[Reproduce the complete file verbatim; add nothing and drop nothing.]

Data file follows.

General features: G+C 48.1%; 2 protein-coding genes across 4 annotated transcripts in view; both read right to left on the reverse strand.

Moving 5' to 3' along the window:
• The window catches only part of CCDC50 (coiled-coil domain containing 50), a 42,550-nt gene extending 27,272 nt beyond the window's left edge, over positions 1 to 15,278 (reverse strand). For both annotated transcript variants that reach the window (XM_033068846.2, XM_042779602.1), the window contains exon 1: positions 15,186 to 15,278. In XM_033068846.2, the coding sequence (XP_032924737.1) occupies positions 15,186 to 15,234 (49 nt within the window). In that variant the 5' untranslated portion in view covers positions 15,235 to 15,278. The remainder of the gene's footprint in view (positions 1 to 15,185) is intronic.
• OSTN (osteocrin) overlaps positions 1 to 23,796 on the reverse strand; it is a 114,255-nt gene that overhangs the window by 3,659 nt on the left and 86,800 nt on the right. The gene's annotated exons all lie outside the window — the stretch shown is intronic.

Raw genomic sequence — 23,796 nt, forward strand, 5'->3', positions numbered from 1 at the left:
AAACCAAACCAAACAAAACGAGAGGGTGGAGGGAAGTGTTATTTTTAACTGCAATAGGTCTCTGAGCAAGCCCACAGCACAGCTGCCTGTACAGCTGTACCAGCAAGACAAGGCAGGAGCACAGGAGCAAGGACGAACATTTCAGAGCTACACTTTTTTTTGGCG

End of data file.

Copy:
General features: G+C 48.1%; 2 protein-coding genes across 4 annotated transcripts in view; both read right to left on the reverse strand.

Moving 5' to 3' along the window:
• The window catches only part of CCDC50 (coiled-coil domain containing 50), a 42,550-nt gene extending 27,272 nt beyond the window's left edge, over positions 1 to 15,278 (reverse strand). For both annotated transcript variants that reach the window (XM_033068846.2, XM_042779602.1), the window contains exon 1: positions 15,186 to 15,278. In XM_033068846.2, the coding sequence (XP_032924737.1) occupies positions 15,186 to 15,234 (49 nt within the window). In that variant the 5' untranslated portion in view covers positions 15,235 to 15,278. The remainder of the gene's footprint in view (positions 1 to 15,185) is intronic.
• OSTN (osteocrin) overlaps positions 1 to 23,796 on the reverse strand; it is a 114,255-nt gene that overhangs the window by 3,659 nt on the left and 86,800 nt on the right. The gene's annotated exons all lie outside the window — the stretch shown is intronic.

Raw genomic sequence — 23,796 nt, forward strand, 5'->3', positions numbered from 1 at the left:
AAACCAAACCAAACAAAACGAGAGGGTGGAGGGAAGTGTTATTTTTAACTGCAATAGGTCTCTGAGCAAGCCCACAGCACAGCTGCCTGTACAGCTGTACCAGCAAGACAAGGCAGGAGCACAGGAGCAAGGACGAACATTTCAGAGCTACACTTTTTTTTGGCG